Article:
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Heraldry

Coats of Arms

An introduction by Georges Picavet


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There is nothing mysterious about coats of arms. Many thick books have been written about them, and I am confident that there is quite some stuff on this subject to be found on the WWW. The subject only becomes complicated when one tries to understand the various symbols used, but that is not the purpose of this article, in which I will try to give the background of these medieval logos.

When, in the middle ages, say in the 11th and 12th century, the fighting class (roughly, there were: the fighting class, the praying class, the farming class, and the laboring class) was going to battle, to play or for real, they were covered with a suit of armor, and therefore totally unrecognizable for friend and foe. Since they were also using a shield to ward off the strokes of the opponent's weapon, it was a good idea to paint some symbols on that protective device. These paintings became the "coat of arms" of that person, and later on became hereditary, part of the family's assets.

In the 14th and 15th century firing arms became more popular and the good old days of the heavy suit of arms were over, except at the occasion of the famous tournaments. Ironically, it was exactly in those days that heraldry became the big thing. Every knight had to have this status symbol, and large registers were kept by the king's or duke's, or count's herald. (Basically, the herald was the person in charge of calling out the names of the contestants at a tournament.)

By the time the tournaments were out of fashion -- a dangerous sport in which many a promising young man had perished -- the coat of arms had becomes the family's symbol. In addition, not only the fighting class had one, but also any well-off family, as well as cities, monasteries, guilds, etc.

In the 15th and 16th century most people who had some responsibility in public life, the mayors, bailiffs, aldermen, and eventually everybody who possessed something and therefore may have had to sign a document, adopted a coat of arms. People who couldn't write down their name would proudly append their seal, a lump of wax in which their coat of arms was printed.

Therefore, a coat of arms does not indicate nobility. The only difference between "civil" and "noble" arms is that the nobility kept them in use, to show off, even when there was no practical use for them anymore.

The decline came in the 18th century. On the one hand, it became more fashionable to sign a document with his name, and on the other hand many of the new rich, and less rich, didn't respect the rules of heraldry anymore.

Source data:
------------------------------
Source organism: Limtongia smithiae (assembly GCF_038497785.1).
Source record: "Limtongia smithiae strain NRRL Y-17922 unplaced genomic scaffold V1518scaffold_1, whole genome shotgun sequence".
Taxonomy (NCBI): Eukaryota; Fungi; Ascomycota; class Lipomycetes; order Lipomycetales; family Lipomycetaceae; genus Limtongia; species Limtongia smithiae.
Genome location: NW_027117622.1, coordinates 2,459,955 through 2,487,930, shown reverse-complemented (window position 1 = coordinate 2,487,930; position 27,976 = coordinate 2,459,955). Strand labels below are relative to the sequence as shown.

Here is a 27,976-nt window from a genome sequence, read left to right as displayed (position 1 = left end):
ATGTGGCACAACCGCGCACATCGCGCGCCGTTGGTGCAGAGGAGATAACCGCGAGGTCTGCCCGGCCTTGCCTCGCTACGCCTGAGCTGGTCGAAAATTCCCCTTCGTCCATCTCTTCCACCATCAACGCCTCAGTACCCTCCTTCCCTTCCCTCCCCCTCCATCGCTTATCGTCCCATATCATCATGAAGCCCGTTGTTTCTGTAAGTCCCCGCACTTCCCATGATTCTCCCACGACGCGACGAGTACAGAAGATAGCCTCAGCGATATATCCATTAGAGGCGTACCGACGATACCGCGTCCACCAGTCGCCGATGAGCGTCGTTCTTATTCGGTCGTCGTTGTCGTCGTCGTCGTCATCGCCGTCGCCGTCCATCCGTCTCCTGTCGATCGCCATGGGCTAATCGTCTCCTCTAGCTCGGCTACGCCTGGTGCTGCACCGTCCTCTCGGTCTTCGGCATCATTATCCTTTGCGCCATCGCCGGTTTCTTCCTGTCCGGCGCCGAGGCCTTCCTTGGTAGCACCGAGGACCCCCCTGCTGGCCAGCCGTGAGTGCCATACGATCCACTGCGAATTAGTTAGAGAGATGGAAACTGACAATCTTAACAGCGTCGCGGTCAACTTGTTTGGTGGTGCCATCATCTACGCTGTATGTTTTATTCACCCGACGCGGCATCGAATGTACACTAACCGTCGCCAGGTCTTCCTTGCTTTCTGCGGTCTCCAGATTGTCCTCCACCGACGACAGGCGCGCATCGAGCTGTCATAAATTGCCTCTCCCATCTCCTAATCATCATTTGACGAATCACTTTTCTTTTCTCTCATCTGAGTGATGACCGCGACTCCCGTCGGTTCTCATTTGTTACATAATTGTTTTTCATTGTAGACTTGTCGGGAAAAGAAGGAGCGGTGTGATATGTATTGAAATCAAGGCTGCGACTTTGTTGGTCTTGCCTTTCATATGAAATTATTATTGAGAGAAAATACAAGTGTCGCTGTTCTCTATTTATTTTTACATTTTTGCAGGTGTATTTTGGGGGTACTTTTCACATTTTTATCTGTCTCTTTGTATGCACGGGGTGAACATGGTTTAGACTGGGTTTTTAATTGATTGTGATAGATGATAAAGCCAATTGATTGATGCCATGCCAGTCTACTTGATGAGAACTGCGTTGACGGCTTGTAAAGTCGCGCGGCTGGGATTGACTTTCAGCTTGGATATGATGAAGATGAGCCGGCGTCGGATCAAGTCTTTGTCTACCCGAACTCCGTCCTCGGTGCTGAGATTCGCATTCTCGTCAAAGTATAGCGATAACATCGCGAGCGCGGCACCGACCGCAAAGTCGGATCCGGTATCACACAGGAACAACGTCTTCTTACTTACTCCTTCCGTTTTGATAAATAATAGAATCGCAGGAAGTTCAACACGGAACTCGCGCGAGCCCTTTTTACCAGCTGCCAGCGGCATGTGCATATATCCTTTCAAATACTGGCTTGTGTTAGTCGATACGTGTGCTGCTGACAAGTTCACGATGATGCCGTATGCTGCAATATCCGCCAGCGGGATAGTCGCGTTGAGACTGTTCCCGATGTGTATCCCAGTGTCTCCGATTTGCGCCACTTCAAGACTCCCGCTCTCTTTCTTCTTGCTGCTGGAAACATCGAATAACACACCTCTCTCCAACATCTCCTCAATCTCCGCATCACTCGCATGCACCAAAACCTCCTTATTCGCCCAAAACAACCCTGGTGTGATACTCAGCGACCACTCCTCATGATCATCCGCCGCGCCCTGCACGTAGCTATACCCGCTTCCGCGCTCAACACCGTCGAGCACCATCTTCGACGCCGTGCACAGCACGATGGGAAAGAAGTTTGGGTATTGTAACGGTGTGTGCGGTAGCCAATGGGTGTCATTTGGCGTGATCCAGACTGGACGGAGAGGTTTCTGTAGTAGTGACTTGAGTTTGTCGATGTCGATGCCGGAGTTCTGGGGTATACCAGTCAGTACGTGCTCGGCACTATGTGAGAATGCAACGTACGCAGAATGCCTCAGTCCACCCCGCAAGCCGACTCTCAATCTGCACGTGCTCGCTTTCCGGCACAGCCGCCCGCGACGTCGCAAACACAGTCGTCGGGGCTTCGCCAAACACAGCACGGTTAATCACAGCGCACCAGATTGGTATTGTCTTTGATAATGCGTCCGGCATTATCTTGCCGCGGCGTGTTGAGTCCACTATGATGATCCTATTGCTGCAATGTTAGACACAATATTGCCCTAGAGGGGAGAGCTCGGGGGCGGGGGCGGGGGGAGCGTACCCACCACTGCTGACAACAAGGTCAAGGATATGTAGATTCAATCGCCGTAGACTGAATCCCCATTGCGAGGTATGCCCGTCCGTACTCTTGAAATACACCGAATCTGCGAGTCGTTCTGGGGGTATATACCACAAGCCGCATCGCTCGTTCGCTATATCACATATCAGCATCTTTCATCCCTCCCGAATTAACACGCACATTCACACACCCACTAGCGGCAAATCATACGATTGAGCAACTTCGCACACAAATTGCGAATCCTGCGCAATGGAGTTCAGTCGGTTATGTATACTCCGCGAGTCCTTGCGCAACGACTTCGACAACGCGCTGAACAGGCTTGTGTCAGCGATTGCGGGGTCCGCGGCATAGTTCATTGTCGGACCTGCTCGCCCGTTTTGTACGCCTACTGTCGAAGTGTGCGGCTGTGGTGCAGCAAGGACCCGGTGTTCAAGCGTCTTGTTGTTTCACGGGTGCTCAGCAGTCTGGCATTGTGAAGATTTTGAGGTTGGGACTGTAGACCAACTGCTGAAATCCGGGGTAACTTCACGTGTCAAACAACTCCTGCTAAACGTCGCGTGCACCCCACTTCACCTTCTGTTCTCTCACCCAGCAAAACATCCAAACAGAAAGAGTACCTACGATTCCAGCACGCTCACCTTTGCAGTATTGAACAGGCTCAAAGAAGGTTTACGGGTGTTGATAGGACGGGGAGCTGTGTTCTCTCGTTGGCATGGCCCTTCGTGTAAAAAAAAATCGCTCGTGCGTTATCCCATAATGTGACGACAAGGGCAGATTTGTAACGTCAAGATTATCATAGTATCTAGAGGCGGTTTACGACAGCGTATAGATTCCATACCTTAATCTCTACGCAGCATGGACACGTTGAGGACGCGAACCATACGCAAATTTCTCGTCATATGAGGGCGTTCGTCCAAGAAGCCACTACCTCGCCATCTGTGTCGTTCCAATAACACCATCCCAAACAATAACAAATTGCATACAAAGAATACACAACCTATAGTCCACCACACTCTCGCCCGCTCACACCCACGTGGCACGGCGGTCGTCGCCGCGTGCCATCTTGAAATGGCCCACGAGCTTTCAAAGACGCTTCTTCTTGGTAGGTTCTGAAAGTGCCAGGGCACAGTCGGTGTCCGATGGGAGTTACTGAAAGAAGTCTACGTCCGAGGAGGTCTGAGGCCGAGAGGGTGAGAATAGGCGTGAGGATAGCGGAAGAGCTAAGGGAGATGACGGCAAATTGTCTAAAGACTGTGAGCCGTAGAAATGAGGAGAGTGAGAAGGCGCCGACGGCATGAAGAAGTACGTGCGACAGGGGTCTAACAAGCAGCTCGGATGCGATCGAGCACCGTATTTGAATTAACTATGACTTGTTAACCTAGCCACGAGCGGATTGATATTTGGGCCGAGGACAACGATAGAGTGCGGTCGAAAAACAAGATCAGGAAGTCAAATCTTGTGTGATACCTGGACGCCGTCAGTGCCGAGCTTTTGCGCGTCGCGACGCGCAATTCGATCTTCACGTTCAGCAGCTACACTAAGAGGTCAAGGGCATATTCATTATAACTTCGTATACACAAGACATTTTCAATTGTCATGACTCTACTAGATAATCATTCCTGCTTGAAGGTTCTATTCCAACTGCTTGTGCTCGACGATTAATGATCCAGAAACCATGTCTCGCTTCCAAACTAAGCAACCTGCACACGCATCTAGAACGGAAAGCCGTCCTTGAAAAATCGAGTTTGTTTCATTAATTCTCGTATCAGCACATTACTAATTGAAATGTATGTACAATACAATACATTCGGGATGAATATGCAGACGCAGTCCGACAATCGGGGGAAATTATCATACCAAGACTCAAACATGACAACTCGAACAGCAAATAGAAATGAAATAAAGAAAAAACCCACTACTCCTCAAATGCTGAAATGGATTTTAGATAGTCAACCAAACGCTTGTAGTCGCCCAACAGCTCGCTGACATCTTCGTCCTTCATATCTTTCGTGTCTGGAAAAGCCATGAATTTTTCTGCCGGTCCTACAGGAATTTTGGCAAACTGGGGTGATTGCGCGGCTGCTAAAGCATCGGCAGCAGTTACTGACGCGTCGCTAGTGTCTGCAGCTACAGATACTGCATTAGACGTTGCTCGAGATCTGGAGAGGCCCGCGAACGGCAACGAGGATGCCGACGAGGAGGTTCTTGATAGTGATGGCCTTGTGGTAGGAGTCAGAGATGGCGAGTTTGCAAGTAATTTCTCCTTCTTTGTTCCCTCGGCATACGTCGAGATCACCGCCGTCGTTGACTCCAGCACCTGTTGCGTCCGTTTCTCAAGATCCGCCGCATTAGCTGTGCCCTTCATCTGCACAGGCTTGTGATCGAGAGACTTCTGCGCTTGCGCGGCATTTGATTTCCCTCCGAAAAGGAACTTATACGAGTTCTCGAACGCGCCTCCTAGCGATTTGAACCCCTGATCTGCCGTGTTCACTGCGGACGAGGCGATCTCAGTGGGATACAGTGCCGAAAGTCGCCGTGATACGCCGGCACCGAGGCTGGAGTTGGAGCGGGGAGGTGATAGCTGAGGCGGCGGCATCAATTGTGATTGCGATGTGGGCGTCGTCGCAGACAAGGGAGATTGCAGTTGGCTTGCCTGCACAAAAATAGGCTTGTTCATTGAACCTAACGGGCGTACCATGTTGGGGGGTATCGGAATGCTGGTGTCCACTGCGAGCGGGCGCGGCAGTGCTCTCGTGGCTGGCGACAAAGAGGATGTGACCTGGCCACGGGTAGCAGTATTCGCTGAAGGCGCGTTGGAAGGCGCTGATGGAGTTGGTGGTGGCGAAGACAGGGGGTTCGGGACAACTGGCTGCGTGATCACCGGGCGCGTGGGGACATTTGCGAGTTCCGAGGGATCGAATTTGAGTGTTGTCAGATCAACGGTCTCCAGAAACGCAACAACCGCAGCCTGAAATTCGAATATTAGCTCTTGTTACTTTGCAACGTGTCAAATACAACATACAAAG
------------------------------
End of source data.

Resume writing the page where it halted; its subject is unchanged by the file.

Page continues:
Due to its origins, a coat of arms was rather simple (a color, a cross, an animal, a flower, ...) but in the 18th century the newcomers were exaggerating. They started decorating their coat of arms with sceneries from the bible, landscapes, or threw together the coats of arms of various families in one shield.

Nowadays, only strange fellows, such as me, countries, cities, and some descendants of fighting families, are still using a coat of arms.

In Belgium alone, there are thousands of coats of arms that can be found on seals still hanging on original records. There are 550 listed in the "Wapenboek van het Land van Waas", the "Heraldry Book of the Waasland" alone. (This is in fact not a heraldry book, but a listing of the seals found in some archives.)

A word of caution though. You should establish that you are a descendant in direct line of the owner of a coat of arms before you can adopt it. It is not justified, from any standpoint, to pick one out because it once belonged to a namesake. E.g., in the "Wapenboek van het Land van Waas", seven seals can be found belonging to persons with the name D'HONDT, most of them carrying a dog.


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Help with this topic can be obtained from the Support Team Member Georges Picavet
The information on this page was submitted until 29 June 2003 by Georges Picavet, , , ,
Proofreading English on this page was been done not yet by Mary Beth McKimmy
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